I usually stay away from the reality TV shows. However, I have sometimes been sucked into watching Survivor. I found it interesting to see the dynamics of people in a group. The social psychologist in me always wanted to point out that the context is really what made people work as a team or to stab each other in the back.
The earlier parts of the show had team-against-team competitions. Everyone worked together and created a great community. When the context changed to finding one winner, then everyone worked toward his or her own individual goal. It isn’t that people are at the core evil. It is what the context asked of them in the situation. Group exercise classes might be prone to these same dynamics.
You Go, I Go
I have been visiting many gyms lately and the thought struck me while I was at Condition Gym in Atlanta, Georgia. The workout consisted of a you-go-I-go type of setup. One team lined up on one side and the other facing. Here is an example of a similar style of workout:
- Warm up: You-go-I-go ladder of swings (1,2,3,4…10,9,8,7…1)
30 seconds on, 30 off, for 3 rounds:
- Strict kettlebell press strong arm (squat with one kettlebell and then strict press)
- Strict kettlebell press stronger arm
- Row strong arm
- Row stronger arm
- Cool down: You-go-I-go ladder of swings (1,2,3,4…10,9,8,7…1)
The great thing about this workout is that it has built-in cheering and support. As you are resting, you are also cheering on the team that is working. As you are working, the other team is cheering for you. Everyone understands the other team’s pain.
Compare that workout to a comparable workout where everyone competes against each other (e.g., “Fran“). It is great if you finish early (maybe it feels better because you finished before others) and you can cheer on your teammates. But the incentive system in CrossFit seems to be frequently setup so that the individual gets the best score regardless of form or working with others. Maybe we can tweak existing incentive systems to get people fit, as well as keeping them injury free and building a long-lasting community.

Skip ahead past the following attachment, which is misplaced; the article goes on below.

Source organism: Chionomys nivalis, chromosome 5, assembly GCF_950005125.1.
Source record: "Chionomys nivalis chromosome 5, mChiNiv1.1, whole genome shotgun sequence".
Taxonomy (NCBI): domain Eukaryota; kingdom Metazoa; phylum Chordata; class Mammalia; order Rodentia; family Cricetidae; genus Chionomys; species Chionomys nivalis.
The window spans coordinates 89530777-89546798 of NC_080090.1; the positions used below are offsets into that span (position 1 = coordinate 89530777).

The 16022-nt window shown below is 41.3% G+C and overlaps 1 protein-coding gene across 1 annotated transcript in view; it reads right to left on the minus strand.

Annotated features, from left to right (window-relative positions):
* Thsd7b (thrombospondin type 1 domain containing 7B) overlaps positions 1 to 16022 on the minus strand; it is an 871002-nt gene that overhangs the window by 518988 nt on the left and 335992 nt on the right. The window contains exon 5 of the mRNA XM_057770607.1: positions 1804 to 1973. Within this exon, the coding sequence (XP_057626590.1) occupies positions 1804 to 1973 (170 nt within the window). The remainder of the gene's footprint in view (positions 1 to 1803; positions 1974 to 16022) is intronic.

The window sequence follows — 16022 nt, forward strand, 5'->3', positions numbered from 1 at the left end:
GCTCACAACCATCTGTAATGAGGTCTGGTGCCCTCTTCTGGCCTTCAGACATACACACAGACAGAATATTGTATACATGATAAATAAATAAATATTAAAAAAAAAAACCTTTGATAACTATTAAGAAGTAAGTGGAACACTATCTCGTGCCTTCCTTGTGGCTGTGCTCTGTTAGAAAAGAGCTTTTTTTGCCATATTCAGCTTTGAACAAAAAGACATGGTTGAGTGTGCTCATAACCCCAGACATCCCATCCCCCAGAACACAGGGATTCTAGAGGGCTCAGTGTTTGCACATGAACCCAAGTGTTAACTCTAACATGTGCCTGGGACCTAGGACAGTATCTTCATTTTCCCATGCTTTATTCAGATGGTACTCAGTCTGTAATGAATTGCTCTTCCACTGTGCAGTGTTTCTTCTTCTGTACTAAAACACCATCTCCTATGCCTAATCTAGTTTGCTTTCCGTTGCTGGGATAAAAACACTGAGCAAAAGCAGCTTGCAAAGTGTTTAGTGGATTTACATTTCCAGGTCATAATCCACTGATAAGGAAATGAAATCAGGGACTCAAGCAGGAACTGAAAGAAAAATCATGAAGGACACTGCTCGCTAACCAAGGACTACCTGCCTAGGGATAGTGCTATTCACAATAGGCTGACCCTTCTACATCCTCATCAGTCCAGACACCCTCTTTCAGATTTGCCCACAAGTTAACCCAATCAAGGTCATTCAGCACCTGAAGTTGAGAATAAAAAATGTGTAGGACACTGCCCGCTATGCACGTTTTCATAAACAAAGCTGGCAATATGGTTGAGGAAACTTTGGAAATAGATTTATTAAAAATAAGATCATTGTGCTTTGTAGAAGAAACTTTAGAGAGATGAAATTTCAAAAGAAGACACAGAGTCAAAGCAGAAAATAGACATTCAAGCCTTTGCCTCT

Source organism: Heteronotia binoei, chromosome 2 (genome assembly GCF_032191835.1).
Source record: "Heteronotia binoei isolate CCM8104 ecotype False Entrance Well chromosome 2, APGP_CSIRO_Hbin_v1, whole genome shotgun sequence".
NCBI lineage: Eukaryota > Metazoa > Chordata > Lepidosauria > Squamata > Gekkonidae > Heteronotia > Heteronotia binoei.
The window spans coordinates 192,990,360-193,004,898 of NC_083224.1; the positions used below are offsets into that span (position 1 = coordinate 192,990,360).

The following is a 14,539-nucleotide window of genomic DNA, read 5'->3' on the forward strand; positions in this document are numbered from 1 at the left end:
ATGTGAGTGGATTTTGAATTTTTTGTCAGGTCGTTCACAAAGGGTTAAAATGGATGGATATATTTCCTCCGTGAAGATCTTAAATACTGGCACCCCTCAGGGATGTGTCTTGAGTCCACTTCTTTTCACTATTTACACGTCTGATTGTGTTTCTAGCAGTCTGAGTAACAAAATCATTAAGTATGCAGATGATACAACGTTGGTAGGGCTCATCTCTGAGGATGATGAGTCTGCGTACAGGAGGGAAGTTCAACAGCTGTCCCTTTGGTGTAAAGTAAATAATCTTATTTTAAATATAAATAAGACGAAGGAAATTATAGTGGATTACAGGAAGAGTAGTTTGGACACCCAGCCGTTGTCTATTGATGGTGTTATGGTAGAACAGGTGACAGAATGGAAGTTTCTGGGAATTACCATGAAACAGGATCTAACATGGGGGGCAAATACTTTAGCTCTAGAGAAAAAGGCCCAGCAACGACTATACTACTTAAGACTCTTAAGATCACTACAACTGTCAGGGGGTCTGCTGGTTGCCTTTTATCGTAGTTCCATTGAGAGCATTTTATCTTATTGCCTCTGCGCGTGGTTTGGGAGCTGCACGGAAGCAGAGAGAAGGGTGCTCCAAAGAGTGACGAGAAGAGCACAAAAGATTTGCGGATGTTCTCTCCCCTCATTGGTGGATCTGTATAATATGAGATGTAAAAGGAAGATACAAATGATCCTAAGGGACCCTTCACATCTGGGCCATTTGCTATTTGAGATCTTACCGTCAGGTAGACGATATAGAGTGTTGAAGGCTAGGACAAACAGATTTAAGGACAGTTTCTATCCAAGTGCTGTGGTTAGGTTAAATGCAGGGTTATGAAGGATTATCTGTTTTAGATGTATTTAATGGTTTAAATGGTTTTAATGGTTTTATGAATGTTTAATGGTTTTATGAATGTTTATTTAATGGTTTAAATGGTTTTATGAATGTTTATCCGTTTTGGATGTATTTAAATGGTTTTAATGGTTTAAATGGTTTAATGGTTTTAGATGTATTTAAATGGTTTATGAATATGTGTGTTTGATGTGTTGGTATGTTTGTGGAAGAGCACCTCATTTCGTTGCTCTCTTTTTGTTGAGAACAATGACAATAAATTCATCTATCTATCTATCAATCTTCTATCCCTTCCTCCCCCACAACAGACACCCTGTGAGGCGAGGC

Game theorists talk about zero sum and non-zero sum games:
- A zero sum game is where there is a winner and a loser. The total of winning and losing equals zero.
- A non-zero sum game is where everyone’s outcome is correlated. In a team event the whole team wins or loses together.
CrossFit group classes can be set up in a way that is either zero sum or non-zero sum. Traditional group classes where a score is kept can turn into a zero sum game with winners and losers. But in theory, a stronger cohesiveness is built when incentives lead to a non-zero sum system and everyone helps each other to win. For example, marriages that are built on one person winning tend to be less successful, but marriages set up on both partners cooperating tend to flourish.1,2
What if we followed the rules of game theory and build a non-zero game into our workouts? We could just add a few words to the following workout (you-go-I-go) and now we have a great team-building exercise. We could even compete against the other teams and classes that workout throughout the day.
Armor Building Workout
10 minute AMRAP (you-go-I-go) Kettlebell complex:
- 2 double kettlebell cleans
- 1 double kettlebell military press
- 3 double kettlebell front squats
The Take Home
Group exercise programs often lead to a great feeling of community. I wonder if we can build an even better community by integrating more teamwork into the workouts?
Building a context where people are all working together as a team has great potential (in motivating members and the community). Although it is fun to compete, most people have a goal of becoming more fit as their primary goal. Building a context where everyone can support each other in that goal is most important.
I know many coaches program team workouts of the day. If you’ve done this, please leave comments on your efforts and results. And for anyone reading this, what are your thoughts on team workouts? Do they work for you, and if so, why?
1. Tim Cole and Bruno Teboul. “Non-Zero-Sum Collaboration, Reciprocity, and the Preference for Similarity: Developing an Adaptive Model of Close Relational Functioning.” Personal Relationships 11(2) (2004): 135–60.
2. Marjorie B. McElroy and Mary Jean Horney. “Nash-Bargained Household Decisions: Toward a Generalization of the Theory of Demand.” International Economic Review (1981): 333–49.